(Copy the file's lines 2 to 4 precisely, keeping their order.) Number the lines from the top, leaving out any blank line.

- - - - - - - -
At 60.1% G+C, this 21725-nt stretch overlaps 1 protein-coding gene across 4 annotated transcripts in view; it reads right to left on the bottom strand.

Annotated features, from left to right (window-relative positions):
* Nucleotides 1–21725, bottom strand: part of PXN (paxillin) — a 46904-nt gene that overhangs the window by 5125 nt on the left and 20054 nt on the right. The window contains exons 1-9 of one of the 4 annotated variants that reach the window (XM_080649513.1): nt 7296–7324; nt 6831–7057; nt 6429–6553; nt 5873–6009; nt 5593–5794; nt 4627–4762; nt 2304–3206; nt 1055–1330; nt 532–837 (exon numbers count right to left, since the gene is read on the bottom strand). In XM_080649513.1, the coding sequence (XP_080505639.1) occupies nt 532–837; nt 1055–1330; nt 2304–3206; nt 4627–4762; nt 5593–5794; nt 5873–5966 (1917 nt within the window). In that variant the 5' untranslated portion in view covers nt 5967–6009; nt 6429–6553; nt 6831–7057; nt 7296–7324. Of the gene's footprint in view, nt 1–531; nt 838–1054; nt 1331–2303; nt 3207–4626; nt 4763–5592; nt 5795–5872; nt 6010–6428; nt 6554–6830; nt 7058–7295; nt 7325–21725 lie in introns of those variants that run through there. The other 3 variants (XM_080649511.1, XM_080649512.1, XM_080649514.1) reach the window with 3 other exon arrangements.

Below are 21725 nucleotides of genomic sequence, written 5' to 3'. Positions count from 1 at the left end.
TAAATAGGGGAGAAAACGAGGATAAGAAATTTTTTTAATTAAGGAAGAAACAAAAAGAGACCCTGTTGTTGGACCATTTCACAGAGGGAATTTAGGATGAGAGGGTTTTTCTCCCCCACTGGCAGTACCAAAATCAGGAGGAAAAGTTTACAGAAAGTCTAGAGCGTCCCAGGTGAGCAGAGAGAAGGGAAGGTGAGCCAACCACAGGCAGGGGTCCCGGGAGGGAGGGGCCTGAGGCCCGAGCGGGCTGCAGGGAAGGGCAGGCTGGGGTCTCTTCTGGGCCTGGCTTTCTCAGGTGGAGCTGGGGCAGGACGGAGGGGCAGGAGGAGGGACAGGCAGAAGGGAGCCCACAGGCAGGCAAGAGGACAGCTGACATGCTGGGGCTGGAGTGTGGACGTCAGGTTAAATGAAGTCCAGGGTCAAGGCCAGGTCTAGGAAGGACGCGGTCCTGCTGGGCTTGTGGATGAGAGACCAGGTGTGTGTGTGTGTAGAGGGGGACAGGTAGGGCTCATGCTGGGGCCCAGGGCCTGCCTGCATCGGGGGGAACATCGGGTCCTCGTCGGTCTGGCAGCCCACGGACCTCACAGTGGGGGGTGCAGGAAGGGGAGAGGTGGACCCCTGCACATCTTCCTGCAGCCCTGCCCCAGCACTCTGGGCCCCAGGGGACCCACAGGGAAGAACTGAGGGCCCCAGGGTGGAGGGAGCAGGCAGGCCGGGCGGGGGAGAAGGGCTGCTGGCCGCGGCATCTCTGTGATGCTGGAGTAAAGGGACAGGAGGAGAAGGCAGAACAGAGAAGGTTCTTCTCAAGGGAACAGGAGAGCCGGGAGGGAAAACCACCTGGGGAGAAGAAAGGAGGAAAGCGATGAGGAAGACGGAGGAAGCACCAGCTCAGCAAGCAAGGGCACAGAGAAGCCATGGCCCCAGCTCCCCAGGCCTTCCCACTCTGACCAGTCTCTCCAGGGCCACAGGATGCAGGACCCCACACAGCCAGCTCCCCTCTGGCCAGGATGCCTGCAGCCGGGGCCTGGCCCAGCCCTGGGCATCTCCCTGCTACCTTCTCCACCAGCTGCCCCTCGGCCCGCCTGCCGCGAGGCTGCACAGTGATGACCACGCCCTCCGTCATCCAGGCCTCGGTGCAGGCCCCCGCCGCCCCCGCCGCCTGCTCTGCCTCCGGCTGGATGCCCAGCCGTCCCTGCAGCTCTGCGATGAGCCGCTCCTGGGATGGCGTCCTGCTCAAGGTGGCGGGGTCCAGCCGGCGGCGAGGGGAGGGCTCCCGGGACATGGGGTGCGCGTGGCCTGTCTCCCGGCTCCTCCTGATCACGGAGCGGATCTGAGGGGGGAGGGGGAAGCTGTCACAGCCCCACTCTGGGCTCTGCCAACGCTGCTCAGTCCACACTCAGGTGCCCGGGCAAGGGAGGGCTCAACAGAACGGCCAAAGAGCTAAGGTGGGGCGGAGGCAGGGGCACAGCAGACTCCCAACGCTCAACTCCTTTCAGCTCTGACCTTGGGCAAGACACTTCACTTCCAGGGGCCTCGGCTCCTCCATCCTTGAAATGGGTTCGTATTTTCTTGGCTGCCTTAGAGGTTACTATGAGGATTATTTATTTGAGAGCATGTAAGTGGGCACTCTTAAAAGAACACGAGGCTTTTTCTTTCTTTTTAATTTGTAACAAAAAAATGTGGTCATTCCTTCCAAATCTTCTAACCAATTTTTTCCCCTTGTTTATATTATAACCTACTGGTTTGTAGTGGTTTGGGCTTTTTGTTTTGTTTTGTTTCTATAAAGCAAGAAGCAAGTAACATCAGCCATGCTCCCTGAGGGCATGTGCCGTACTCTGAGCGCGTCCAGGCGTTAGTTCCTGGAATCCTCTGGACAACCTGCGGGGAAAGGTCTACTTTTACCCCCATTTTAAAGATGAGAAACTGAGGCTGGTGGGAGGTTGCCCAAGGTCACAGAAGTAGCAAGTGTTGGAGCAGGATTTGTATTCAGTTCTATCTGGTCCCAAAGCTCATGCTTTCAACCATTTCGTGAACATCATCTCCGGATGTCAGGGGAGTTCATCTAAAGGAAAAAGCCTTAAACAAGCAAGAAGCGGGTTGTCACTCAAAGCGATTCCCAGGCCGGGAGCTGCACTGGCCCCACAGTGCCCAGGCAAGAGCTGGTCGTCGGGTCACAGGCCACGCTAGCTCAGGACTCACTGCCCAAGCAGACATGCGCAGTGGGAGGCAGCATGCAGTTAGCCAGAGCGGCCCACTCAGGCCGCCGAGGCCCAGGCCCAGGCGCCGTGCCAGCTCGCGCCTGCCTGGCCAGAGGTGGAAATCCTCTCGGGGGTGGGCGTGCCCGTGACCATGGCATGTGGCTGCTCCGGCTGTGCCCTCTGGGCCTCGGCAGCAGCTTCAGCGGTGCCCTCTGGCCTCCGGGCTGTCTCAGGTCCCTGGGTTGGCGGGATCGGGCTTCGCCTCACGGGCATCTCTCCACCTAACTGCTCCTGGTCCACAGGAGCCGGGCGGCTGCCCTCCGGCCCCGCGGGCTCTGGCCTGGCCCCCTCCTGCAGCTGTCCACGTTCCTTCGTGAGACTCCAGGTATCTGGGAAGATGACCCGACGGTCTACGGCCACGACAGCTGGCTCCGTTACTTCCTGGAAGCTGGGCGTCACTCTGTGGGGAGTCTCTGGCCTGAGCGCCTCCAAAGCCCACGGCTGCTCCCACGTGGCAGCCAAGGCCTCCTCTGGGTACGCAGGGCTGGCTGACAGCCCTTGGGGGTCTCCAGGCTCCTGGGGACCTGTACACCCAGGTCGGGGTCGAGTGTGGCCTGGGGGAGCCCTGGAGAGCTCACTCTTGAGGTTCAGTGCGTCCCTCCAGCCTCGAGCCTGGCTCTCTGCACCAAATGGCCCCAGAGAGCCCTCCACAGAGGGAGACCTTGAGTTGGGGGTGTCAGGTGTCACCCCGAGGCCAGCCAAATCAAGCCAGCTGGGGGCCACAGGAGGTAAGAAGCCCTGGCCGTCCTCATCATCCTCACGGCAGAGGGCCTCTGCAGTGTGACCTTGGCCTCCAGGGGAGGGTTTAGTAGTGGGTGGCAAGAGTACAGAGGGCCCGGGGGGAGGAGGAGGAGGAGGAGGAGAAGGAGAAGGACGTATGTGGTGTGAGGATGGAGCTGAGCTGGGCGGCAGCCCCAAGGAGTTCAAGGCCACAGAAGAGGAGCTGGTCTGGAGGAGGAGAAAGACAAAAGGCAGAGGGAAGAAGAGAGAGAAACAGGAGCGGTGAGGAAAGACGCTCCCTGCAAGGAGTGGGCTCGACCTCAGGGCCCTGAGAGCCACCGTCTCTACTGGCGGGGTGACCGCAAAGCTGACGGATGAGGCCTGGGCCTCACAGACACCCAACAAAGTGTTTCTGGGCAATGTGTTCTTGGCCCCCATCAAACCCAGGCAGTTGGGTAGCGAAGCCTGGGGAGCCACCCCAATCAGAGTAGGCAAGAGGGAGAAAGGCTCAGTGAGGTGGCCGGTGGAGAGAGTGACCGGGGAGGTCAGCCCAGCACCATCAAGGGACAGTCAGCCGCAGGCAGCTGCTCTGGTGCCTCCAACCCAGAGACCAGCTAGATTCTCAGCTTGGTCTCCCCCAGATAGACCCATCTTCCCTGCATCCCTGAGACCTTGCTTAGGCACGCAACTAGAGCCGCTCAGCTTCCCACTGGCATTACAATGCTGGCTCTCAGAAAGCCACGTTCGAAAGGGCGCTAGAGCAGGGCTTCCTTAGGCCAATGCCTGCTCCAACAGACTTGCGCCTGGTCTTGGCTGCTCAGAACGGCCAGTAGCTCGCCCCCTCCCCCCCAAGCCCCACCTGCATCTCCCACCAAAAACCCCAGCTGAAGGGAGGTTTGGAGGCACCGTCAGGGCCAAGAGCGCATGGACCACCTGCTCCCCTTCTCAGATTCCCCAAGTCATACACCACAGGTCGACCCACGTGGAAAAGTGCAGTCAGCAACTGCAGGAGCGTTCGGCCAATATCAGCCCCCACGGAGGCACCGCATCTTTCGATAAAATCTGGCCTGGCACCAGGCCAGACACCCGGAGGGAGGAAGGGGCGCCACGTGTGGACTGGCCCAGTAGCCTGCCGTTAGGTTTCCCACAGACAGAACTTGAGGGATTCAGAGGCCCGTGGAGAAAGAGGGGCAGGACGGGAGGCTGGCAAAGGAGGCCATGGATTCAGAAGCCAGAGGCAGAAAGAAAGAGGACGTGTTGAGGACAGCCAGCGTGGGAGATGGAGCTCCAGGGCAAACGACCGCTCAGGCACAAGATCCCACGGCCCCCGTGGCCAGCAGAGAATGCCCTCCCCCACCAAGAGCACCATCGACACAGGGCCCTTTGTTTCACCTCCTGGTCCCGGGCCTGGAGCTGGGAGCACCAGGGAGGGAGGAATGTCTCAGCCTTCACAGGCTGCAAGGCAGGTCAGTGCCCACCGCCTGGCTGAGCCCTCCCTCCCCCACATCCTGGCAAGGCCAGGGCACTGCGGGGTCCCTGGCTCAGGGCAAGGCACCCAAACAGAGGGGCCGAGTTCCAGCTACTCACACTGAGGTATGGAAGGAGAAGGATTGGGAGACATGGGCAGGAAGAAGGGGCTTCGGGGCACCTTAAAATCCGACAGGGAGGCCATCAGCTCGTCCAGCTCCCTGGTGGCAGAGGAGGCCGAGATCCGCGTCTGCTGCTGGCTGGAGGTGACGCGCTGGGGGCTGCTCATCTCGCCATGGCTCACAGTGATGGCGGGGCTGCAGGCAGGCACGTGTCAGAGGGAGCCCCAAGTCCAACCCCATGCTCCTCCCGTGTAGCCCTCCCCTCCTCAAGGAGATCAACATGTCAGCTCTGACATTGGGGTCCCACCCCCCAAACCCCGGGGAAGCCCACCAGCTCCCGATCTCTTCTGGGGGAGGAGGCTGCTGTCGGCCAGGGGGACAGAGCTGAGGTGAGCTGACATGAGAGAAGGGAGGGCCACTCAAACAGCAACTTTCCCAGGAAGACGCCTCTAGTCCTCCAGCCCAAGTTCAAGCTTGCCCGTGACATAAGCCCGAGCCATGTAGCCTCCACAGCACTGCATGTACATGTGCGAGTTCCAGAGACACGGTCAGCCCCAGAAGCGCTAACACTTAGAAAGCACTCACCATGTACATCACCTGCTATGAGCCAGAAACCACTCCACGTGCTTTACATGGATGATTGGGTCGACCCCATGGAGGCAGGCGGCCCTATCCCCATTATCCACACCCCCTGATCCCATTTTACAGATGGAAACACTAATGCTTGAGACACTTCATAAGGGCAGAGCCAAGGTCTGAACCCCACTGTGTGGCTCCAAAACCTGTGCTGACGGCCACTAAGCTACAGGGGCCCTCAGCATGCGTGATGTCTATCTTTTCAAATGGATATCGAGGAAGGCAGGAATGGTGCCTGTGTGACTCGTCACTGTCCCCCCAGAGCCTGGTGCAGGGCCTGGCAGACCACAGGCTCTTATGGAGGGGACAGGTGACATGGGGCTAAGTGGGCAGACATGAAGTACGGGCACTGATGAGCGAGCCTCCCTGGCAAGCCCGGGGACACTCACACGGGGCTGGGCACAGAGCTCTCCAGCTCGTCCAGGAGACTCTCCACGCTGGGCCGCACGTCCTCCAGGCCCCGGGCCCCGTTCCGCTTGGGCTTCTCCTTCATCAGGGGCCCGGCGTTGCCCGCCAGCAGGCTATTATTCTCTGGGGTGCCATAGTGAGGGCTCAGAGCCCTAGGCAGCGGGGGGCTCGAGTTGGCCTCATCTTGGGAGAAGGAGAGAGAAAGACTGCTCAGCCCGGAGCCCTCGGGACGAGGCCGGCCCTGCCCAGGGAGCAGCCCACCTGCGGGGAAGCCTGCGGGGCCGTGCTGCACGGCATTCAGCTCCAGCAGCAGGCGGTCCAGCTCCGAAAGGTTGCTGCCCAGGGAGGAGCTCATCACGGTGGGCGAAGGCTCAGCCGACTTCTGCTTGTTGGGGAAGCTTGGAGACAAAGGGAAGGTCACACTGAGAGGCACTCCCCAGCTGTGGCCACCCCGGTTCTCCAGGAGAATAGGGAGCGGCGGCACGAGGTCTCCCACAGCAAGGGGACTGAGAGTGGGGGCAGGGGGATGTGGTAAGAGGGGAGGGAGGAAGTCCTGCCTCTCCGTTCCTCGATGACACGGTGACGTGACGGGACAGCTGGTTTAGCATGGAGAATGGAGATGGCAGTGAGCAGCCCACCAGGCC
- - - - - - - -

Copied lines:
Annotated features, from left to right (window-relative positions):
* Nucleotides 1–21725, bottom strand: part of PXN (paxillin) — a 46904-nt gene that overhangs the window by 5125 nt on the left and 20054 nt on the right. The window contains exons 1-9 of one of the 4 annotated variants that reach the window (XM_080649513.1): nt 7296–7324; nt 6831–7057; nt 6429–6553; nt 5873–6009; nt 5593–5794; nt 4627–4762; nt 2304–3206; nt 1055–1330; nt 532–837 (exon numbers count right to left, since the gene is read on the bottom strand). In XM_080649513.1, the coding sequence (XP_080505639.1) occupies nt 532–837; nt 1055–1330; nt 2304–3206; nt 4627–4762; nt 5593–5794; nt 5873–5966 (1917 nt within the window). In that variant the 5' untranslated portion in view covers nt 5967–6009; nt 6429–6553; nt 6831–7057; nt 7296–7324. Of the gene's footprint in view, nt 1–531; nt 838–1054; nt 1331–2303; nt 3207–4626; nt 4763–5592; nt 5795–5872; nt 6010–6428; nt 6554–6830; nt 7058–7295; nt 7325–21725 lie in introns of those variants that run through there. The other 3 variants (XM_080649511.1, XM_080649512.1, XM_080649514.1) reach the window with 3 other exon arrangements.

Below are 21725 nucleotides of genomic sequence, written 5' to 3'. Positions count from 1 at the left end.